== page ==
During the spring equinox in ancient times, people followed rituals for cleansing out old energy in themselves and their homes. A 21st century cleansing involves getting rid of things that no longer serve you, your members, or your association. Clean out the weeds, so new blossoms have space to grow.
2020 was a good year for getting rid of no-longer-valuable sacred cows, but if they’re still hanging around, see what you can do to put them out to pasture for good. Your association tried many new things last year, but the 2020 way doesn’t have to become the standard way of doing something.
Plant something different this year and see how it grows. Try new educational formats, online member meetups, approaches to sponsorship, and marketing opportunities for supplier members—because, seriously, did any of them really like what you offered last year in your virtual expo?
Tend to the plants in your care
Last year, in the second week of the pandemic, we wrote about helping members cope with the economic impact of COVID-19. The business conditions for your members and association are still in flux. Is your association still indispensable?
Lately we’ve been hearing about a drop in attendance at virtual events. The reasons aren’t yet clear. Perhaps the drop is because of virtual fatigue now that the novelty has worn off. Perhaps busy professionals don’t see sufficient value for the investment of their time and/or money.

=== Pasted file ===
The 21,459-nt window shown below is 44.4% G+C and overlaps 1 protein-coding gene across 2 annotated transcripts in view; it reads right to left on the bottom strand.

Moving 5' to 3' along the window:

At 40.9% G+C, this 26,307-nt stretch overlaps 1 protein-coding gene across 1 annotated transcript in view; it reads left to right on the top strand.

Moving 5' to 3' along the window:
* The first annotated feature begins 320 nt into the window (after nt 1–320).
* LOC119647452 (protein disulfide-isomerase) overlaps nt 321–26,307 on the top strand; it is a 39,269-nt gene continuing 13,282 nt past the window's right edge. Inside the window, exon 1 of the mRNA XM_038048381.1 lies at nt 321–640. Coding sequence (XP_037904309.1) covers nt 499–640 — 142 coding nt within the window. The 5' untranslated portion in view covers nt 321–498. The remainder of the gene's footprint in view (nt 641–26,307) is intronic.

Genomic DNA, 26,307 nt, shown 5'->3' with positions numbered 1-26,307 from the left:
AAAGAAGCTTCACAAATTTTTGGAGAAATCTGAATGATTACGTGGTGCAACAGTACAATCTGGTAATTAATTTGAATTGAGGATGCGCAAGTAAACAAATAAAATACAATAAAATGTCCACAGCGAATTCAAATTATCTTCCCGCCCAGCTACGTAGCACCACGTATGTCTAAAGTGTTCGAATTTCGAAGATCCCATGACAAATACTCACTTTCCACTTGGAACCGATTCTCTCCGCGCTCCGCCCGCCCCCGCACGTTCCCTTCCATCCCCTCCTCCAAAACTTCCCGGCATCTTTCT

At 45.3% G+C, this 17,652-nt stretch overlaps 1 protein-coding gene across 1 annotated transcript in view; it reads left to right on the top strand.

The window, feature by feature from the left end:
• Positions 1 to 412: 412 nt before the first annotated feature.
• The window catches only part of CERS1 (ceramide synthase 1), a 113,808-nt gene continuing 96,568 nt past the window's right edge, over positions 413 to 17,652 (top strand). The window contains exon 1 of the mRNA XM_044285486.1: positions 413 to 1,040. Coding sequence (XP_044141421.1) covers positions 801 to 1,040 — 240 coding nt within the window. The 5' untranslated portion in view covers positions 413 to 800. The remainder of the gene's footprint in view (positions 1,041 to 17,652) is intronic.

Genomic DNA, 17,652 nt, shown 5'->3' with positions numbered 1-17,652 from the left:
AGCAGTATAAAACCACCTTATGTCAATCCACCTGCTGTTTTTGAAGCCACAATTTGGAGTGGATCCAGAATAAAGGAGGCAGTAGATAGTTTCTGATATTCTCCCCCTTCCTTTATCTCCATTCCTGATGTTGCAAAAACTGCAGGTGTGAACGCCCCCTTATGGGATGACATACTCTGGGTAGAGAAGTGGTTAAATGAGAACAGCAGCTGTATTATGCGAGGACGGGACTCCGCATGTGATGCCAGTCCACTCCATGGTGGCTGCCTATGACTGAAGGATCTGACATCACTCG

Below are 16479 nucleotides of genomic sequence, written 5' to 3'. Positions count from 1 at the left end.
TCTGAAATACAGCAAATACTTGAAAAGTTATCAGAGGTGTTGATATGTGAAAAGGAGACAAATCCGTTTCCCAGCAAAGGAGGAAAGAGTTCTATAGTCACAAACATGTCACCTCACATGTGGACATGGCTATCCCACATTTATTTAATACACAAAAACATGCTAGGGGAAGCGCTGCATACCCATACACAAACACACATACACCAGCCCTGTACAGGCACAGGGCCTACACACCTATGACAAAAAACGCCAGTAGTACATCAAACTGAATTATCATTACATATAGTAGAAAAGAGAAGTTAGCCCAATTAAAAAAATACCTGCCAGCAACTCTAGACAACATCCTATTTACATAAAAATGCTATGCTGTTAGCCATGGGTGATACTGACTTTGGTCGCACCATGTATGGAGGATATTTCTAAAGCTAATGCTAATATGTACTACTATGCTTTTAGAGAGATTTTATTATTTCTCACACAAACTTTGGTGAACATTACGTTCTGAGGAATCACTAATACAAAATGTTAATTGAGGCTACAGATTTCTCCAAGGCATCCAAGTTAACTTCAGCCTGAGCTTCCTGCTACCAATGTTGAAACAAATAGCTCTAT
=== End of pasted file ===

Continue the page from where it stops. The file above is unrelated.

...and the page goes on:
Find out if people are investing their limited budgets elsewhere. Are employers still paying for membership and professional development? Is there a better model for providing the resources they need? For example, employers may prefer paying for a learning subscription rather than a membership.
Promote online education and credentialing programs as a form of career insurance. Remind members about the market value of having a credential beside their name.
Do sponsors and exhibitors still see the value in what you offer, or are they planning to invest their marketing budgets elsewhere? Don’t wait for them to tell you, schedule a conversation about marketing goals with them.
If disruption in your profession or industry is causing people to leave jobs, do you have career resources to help them get on their feet again? Women have taken the brunt of pandemic disruption, leaving their jobs because of parental responsibilities. How can you help them stay in the loop, grow their network, and keep up their skills?
Fertilize your soil and renew your association spirit
Dozens of studies have found that people are working longer hours with blurred work/life boundaries. You, your volunteer leaders, and your members need to fill the well and renourish.
Members need peer support and wellbeing education. Sure, wellbeing resources are easy to find, but your association can provide industry- or profession-specific resources. You can facilitate community and connection by hosting weekly virtual meetups for different membership segments and interests.
Tend to your personal garden too. You can’t support others if you’re running on empty. Find healthy ways to lower the volume on the stream of nagging thoughts and spiraling worries that overtakes your brain. Calm your monkey mind with mindfulness practices, journaling, exercise, and play. Get into the spirit of this new spring season, a time of transformation and renewal.